Common Home Remedies for Babies

Any parent would tell you that having a sick child at home is no joke. Babies are distressed while parents struggle to provide comfort and relief.

For more serious cases, parents should seek medical attention immediately. Otherwise, there are home remedies that might help deal with common ailments.

1. For coughs and nasal congestions

A remedy for coughs and nasal congestions is to get your baby to inhale warm air. For this, you can either use a humidifier or a cool mist vaporiser. If you have neither, run a warm bath in a steamy bathroom and hold your bubs in there for about 15 minutes.

For nasal congestions, saline solution can be applied using a bulb syringe. The saline solution softens the mucus, making it easier to extract using the bulb syringe. Do this no more than a few times daily to avoid irritating the nasal lining. Also avoid using saline drops more than four days in a row as it can dry out the nose and make things worse.

For babies, you can also try saline drops instead. Squirt a small amount into the nostrils before wiping gently with a cotton swab. But do not insert the swab into the nostril. When children are too young to know how to blow their noses, this can be a useful method.

2. For fevers

When a fever hits, you can provide relief to your baby with a tepid lemon bath. Prepare the bath by slicing a lemon over a bowl of lukewarm water. When ready, sponge the face and body. The cooling properties of lemon and the evaporating water can help to reduce the fever. It’s advisable to keep within 30 minutes each time and stop when shivering occurs or if the child turns blue.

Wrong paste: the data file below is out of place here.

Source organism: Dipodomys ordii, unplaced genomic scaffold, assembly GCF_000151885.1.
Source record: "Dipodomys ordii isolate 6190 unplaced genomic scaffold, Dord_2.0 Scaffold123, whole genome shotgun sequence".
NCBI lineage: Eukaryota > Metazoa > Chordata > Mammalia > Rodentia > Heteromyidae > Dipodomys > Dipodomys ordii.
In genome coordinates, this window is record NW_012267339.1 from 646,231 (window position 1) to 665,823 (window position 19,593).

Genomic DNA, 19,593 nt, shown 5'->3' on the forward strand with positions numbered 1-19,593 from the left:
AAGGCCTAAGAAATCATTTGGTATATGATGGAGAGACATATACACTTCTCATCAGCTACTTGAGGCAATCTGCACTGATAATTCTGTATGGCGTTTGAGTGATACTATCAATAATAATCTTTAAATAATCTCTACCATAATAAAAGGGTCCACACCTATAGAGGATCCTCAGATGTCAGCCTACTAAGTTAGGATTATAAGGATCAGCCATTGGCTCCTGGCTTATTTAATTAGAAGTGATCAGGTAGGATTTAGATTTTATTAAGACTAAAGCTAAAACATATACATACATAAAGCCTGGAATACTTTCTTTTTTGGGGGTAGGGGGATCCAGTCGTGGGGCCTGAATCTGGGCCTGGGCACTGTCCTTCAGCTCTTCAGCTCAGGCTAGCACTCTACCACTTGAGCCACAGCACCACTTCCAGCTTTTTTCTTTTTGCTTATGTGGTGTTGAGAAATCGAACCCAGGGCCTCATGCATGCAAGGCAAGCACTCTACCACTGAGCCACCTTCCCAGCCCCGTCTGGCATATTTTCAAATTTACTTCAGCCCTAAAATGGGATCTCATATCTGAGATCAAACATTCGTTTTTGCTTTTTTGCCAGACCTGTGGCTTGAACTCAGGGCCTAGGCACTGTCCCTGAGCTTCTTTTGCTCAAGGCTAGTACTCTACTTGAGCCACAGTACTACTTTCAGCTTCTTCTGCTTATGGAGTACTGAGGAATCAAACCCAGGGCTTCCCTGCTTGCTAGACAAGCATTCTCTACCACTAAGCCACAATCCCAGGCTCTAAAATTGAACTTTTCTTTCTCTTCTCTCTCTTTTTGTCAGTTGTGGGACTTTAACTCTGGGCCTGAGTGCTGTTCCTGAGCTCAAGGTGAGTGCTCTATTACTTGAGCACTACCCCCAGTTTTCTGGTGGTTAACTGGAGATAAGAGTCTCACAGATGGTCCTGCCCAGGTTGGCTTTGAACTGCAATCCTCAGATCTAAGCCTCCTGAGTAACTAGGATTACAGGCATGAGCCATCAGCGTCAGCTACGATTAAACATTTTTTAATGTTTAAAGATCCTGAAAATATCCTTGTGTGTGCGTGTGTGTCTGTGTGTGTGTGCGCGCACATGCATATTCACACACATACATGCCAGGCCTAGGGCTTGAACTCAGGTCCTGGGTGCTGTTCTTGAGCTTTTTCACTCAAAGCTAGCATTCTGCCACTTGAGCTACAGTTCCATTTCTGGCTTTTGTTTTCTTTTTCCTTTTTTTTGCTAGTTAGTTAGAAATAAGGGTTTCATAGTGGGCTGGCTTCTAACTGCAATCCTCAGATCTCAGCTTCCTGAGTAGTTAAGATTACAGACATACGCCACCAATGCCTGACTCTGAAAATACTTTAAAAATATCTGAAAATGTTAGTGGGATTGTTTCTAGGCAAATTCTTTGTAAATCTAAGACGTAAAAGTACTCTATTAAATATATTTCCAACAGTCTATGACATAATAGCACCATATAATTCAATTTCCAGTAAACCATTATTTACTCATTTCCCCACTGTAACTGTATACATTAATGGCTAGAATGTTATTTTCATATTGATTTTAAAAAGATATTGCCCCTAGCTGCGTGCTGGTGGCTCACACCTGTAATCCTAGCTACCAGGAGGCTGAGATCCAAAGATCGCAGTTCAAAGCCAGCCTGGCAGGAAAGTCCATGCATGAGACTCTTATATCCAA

Fevers and flus dehydrate the body, so it’s important to keep your child hydrated. Good options include breast or formula milk and warm, clear fluids like chicken soup or broth. Warm liquids are generally very soothing and can help to relieve congestion.

A fever indicates that the immune system is working as the body battles an infection. However, it is important to monitor your child’s condition especially if he or she is less than three months old. Look out for any accompanying symptoms that may be abnormal. These include vomiting, lethargy, rash, breathing difficulty, decreased urine output or abdominal discomfort.

3. For stomach woes

Babies are frequent victims of gassiness, which causes tummy aches. If you are a breastfeeding mother, it might be a good idea to examine your diet. Is your diet full of dairy products, wheat, eggs, beans and vegetables like cabbage? Or caffeine, chocolate and spices? Try eliminating each of these food groups to see if the situation improves.

On a different end of the spectrum lies constipation. If your baby is having trouble pooping and stools are hard, try mixing prunes into the food you are feeding them. The laxative effect comes from a high level of sorbitol that prunes contain.

When the stomach is feeling poorly, one of the most comforting things to have is a warm compress. Wrap a hot water bottle in a soft towel and tuck it next to your baby to cuddle or use it to warm the bed before sleep. It also works as a counter against chills and even earaches by placing it next to the affected area.

Or prepare a camomile infusion by steeping two to three camomile tea bags in a bowl of hot water. Then soak a cotton cloth in the infusion and wring it. Place the cloth on your baby’s stomach, making sure that it’s warm and not hot. Cover up and keep in place for 10 to 15 minutes. To keep it warm, you can use a hot water bottle.

As with all things related to baby’s health, always consult your paediatrician when in doubt!







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